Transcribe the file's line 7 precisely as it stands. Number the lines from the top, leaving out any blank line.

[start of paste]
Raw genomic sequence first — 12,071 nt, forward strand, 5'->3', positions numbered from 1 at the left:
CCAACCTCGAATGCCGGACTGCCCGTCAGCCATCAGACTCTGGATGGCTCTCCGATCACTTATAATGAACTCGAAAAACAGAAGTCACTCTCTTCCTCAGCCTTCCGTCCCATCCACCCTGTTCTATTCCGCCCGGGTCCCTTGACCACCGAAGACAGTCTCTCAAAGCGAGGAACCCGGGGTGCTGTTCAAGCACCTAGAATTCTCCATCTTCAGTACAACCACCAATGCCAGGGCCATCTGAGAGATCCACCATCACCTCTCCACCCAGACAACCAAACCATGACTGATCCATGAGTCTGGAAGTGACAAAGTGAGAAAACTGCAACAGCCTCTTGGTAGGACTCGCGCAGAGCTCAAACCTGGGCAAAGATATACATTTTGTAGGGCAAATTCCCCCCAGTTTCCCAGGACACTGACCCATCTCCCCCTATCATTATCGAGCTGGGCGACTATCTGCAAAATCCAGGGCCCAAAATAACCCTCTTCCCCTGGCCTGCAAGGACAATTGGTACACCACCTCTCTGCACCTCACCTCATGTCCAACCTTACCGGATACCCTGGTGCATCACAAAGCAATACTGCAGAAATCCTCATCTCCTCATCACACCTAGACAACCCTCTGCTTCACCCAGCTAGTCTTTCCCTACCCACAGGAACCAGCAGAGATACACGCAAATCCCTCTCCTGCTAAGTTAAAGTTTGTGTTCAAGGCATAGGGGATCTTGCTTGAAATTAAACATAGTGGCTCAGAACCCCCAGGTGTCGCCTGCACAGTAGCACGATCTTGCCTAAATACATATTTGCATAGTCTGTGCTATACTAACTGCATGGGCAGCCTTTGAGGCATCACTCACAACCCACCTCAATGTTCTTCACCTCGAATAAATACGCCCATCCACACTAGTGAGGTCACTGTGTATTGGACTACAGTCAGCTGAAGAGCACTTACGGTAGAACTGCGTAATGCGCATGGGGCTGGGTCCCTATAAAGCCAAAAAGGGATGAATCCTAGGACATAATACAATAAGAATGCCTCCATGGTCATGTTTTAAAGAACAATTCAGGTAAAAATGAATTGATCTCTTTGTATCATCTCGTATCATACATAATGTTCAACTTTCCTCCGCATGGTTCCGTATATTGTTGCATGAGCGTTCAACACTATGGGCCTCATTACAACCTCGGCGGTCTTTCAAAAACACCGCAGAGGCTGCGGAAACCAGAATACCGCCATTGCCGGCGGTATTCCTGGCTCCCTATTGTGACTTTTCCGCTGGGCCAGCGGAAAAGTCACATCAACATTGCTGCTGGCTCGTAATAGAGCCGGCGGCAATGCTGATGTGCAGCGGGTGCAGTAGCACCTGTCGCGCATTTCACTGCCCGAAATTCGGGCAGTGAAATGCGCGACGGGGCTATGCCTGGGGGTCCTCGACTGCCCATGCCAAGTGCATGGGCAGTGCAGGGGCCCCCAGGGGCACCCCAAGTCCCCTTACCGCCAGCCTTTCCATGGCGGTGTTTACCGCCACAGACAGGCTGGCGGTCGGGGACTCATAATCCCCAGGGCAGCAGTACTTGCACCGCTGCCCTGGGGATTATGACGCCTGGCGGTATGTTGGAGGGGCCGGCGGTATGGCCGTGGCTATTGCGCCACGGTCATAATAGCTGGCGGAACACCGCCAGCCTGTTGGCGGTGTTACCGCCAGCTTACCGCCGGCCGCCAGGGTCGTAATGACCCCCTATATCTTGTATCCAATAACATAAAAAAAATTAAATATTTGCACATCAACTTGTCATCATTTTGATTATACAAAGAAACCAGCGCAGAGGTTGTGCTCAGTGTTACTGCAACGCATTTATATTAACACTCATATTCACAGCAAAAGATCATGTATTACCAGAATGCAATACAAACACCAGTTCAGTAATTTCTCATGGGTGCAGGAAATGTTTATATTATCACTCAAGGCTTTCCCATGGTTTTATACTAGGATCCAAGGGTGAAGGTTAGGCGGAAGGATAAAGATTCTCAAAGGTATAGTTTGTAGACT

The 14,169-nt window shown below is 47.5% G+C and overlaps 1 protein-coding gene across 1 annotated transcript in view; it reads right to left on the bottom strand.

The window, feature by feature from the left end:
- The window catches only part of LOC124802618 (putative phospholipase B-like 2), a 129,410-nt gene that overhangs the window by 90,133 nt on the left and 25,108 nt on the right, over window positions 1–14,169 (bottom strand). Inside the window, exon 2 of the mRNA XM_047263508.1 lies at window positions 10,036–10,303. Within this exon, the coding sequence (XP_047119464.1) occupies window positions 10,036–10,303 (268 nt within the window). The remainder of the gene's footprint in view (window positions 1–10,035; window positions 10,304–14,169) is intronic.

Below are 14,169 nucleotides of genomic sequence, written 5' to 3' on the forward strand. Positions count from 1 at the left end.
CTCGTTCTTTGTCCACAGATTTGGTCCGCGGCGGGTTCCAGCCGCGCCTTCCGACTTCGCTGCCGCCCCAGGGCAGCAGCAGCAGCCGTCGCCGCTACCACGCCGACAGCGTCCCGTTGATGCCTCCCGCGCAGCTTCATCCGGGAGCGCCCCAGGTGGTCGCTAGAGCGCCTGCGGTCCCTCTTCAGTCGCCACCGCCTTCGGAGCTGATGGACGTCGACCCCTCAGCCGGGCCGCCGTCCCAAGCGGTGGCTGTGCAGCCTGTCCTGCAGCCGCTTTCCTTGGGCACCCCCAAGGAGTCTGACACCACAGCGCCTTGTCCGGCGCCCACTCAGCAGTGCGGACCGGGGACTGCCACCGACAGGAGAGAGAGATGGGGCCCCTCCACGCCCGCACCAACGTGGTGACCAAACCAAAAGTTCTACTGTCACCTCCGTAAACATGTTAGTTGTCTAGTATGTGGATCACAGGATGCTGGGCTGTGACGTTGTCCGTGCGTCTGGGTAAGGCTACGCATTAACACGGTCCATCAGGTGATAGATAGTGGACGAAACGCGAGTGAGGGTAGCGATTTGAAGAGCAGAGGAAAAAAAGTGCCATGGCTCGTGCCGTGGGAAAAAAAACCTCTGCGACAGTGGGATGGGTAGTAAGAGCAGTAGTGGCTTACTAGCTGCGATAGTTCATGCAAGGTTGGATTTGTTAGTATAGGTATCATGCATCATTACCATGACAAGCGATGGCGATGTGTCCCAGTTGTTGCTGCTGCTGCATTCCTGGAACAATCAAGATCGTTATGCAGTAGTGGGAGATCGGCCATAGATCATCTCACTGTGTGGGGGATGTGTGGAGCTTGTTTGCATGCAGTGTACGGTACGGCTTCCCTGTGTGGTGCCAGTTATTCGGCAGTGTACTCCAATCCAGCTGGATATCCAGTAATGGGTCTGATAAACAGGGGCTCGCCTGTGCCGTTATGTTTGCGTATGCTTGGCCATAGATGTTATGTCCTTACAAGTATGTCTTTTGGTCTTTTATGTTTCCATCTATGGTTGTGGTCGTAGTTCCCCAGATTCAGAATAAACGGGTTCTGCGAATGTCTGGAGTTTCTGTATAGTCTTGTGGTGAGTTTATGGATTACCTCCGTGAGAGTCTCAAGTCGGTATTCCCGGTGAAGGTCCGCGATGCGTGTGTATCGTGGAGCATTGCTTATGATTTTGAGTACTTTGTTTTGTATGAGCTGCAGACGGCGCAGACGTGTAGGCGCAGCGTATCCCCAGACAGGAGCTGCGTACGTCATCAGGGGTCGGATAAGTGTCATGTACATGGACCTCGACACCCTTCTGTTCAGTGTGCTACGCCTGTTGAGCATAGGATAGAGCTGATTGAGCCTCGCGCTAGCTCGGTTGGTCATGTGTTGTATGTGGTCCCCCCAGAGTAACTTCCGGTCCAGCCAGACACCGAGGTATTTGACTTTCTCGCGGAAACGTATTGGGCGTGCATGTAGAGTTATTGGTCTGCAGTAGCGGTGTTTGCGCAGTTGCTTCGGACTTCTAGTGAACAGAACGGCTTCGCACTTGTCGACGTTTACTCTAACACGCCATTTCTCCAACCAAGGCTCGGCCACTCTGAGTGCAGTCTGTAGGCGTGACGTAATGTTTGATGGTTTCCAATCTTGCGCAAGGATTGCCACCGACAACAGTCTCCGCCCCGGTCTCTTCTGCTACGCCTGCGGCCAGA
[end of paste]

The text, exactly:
CTCGTTCTTTGTCCACAGATTTGGTCCGCGGCGGGTTCCAGCCGCGCCTTCCGACTTCGCTGCCGCCCCAGGGCAGCAGCAGCAGCCGTCGCCGCTACCACGCCGACAGCGTCCCGTTGATGCCTCCCGCGCAGCTTCATCCGGGAGCGCCCCAGGTGGTCGCTAGAGCGCCTGCGGTCCCTCTTCAGTCGCCACCGCCTTCGGAGCTGATGGACGTCGACCCCTCAGCCGGGCCGCCGTCCCAAGCGGTGGCTGTGCAGCCTGTCCTGCAGCCGCTTTCCTTGGGCACCCCCAAGGAGTCTGACACCACAGCGCCTTGTCCGGCGCCCACTCAGCAGTGCGGACCGGGGACTGCCACCGACAGGAGAGAGAGATGGGGCCCCTCCACGCCCGCACCAACGTGGTGACCAAACCAAAAGTTCTACTGTCACCTCCGTAAACATGTTAGTTGTCTAGTATGTGGATCACAGGATGCTGGGCTGTGACGTTGTCCGTGCGTCTGGGTAAGGCTACGCATTAACACGGTCCATCAGGTGATAGATAGTGGACGAAACGCGAGTGAGGGTAGCGATTTGAAGAGCAGAGGAAAAAAAGTGCCATGGCTCGTGCCGTGGGAAAAAAAACCTCTGCGACAGTGGGATGGGTAGTAAGAGCAGTAGTGGCTTACTAGCTGCGATAGTTCATGCAAGGTTGGATTTGTTAGTATAGGTATCATGCATCATTACCATGACAAGCGATGGCGATGTGTCCCAGTTGTTGCTGCTGCTGCATTCCTGGAACAATCAAGATCGTTATGCAGTAGTGGGAGATCGGCCATAGATCATCTCACTGTGTGGGGGATGTGTGGAGCTTGTTTGCATGCAGTGTACGGTACGGCTTCCCTGTGTGGTGCCAGTTATTCGGCAGTGTACTCCAATCCAGCTGGATATCCAGTAATGGGTCTGATAAACAGGGGCTCGCCTGTGCCGTTATGTTTGCGTATGCTTGGCCATAGATGTTATGTCCTTACAAGTATGTCTTTTGGTCTTTTATGTTTCCATCTATGGTTGTGGTCGTAGTTCCCCAGATTCAGAATAAACGGGTTCTGCGAATGTCTGGAGTTTCTGTATAGTCTTGTGGTGAGTTTATGGATTACCTCCGTGAGAGTCTCAAGTCGGTATTCCCGGTGAAGGTCCGCGATGCGTGTGTATCGTGGAGCATTGCTTATGATTTTGAGTACTTTGTTTTGTATGAGCTGCAGACGGCGCAGACGTGTAGGCGCAGCGTATCCCCAGACAGGAGCTGCGTACGTCATCAGGGGTCGGATAAGTGTCATGTACATGGACCTCGACACCCTTCTGTTCAGTGTGCTACGCCTGTTGAGCATAGGATAGAGCTGATTGAGCCTCGCGCTAGCTCGGTTGGTCATGTGTTGTATGTGGTCCCCCCAGAGTAACTTCCGGTCCAGCCAGACACCGAGGTATTTGACTTTCTCGCGGAAACGTATTGGGCGTGCATGTAGAGTTATTGGTCTGCAGTAGCGGTGTTTGCGCAGTTGCTTCGGACTTCTAGTGAACAGAACGGCTTCGCACTTGTCGACGTTTACTCTAACACGCCATTTCTCCAACCAAGGCTCGGCCACTCTGAGTGCAGTCTGTAGGCGTGACGTAATGTTTGATGGTTTCCAATCTTGCGCAAGGATTGCCACCGACAACAGTCTCCGCCCCGGTCTCTTCTGCTACGCCTGCGGCCAGA